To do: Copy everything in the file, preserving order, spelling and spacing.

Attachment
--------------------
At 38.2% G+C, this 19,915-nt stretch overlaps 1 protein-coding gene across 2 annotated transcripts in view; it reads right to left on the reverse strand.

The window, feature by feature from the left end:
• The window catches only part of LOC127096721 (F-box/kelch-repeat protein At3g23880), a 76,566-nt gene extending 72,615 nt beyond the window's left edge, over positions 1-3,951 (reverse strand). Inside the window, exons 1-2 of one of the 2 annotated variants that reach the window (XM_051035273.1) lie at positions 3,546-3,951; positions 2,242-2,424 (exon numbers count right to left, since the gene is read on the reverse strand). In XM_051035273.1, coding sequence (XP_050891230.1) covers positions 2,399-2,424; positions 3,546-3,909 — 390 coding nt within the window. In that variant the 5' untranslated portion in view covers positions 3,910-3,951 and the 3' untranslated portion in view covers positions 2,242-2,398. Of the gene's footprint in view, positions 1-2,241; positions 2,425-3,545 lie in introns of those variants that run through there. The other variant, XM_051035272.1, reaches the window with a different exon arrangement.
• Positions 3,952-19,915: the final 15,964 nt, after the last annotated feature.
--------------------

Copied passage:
At 38.2% G+C, this 19,915-nt stretch overlaps 1 protein-coding gene across 2 annotated transcripts in view; it reads right to left on the reverse strand.

The window, feature by feature from the left end:
• The window catches only part of LOC127096721 (F-box/kelch-repeat protein At3g23880), a 76,566-nt gene extending 72,615 nt beyond the window's left edge, over positions 1-3,951 (reverse strand). Inside the window, exons 1-2 of one of the 2 annotated variants that reach the window (XM_051035273.1) lie at positions 3,546-3,951; positions 2,242-2,424 (exon numbers count right to left, since the gene is read on the reverse strand). In XM_051035273.1, coding sequence (XP_050891230.1) covers positions 2,399-2,424; positions 3,546-3,909 — 390 coding nt within the window. In that variant the 5' untranslated portion in view covers positions 3,910-3,951 and the 3' untranslated portion in view covers positions 2,242-2,398. Of the gene's footprint in view, positions 1-2,241; positions 2,425-3,545 lie in introns of those variants that run through there. The other variant, XM_051035272.1, reaches the window with a different exon arrangement.
• Positions 3,952-19,915: the final 15,964 nt, after the last annotated feature.